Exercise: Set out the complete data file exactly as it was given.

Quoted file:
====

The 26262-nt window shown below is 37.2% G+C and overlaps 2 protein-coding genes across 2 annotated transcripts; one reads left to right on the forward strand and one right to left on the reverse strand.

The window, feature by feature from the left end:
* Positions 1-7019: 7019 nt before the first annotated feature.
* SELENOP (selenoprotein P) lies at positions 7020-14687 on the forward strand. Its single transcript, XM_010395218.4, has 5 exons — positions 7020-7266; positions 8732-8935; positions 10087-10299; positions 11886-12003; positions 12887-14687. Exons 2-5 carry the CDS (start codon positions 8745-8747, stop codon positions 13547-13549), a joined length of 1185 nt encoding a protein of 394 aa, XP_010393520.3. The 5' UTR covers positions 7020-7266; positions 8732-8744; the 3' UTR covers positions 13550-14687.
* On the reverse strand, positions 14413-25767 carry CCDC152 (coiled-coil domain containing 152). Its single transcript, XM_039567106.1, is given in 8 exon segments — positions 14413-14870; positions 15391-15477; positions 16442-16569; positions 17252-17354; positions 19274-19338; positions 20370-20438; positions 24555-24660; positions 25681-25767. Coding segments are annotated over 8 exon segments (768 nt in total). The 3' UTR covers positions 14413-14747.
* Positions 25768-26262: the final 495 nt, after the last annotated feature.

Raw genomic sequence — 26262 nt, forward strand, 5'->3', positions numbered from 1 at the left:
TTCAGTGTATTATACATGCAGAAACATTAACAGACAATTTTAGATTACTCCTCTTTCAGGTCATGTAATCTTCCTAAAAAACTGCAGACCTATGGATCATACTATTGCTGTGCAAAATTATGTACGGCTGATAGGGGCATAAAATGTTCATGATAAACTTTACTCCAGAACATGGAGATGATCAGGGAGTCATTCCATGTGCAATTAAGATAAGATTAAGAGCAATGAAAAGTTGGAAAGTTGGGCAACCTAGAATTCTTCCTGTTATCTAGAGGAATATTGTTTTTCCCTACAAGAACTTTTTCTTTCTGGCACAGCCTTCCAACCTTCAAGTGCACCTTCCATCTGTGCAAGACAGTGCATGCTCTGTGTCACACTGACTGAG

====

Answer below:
The 26262-nt window shown below is 37.2% G+C and overlaps 2 protein-coding genes across 2 annotated transcripts; one reads left to right on the forward strand and one right to left on the reverse strand.

The window, feature by feature from the left end:
* Positions 1-7019: 7019 nt before the first annotated feature.
* SELENOP (selenoprotein P) lies at positions 7020-14687 on the forward strand. Its single transcript, XM_010395218.4, has 5 exons — positions 7020-7266; positions 8732-8935; positions 10087-10299; positions 11886-12003; positions 12887-14687. Exons 2-5 carry the CDS (start codon positions 8745-8747, stop codon positions 13547-13549), a joined length of 1185 nt encoding a protein of 394 aa, XP_010393520.3. The 5' UTR covers positions 7020-7266; positions 8732-8744; the 3' UTR covers positions 13550-14687.
* On the reverse strand, positions 14413-25767 carry CCDC152 (coiled-coil domain containing 152). Its single transcript, XM_039567106.1, is given in 8 exon segments — positions 14413-14870; positions 15391-15477; positions 16442-16569; positions 17252-17354; positions 19274-19338; positions 20370-20438; positions 24555-24660; positions 25681-25767. Coding segments are annotated over 8 exon segments (768 nt in total). The 3' UTR covers positions 14413-14747.
* Positions 25768-26262: the final 495 nt, after the last annotated feature.

Raw genomic sequence — 26262 nt, forward strand, 5'->3', positions numbered from 1 at the left:
TTCAGTGTATTATACATGCAGAAACATTAACAGACAATTTTAGATTACTCCTCTTTCAGGTCATGTAATCTTCCTAAAAAACTGCAGACCTATGGATCATACTATTGCTGTGCAAAATTATGTACGGCTGATAGGGGCATAAAATGTTCATGATAAACTTTACTCCAGAACATGGAGATGATCAGGGAGTCATTCCATGTGCAATTAAGATAAGATTAAGAGCAATGAAAAGTTGGAAAGTTGGGCAACCTAGAATTCTTCCTGTTATCTAGAGGAATATTGTTTTTCCCTACAAGAACTTTTTCTTTCTGGCACAGCCTTCCAACCTTCAAGTGCACCTTCCATCTGTGCAAGACAGTGCATGCTCTGTGTCACACTGACTGAG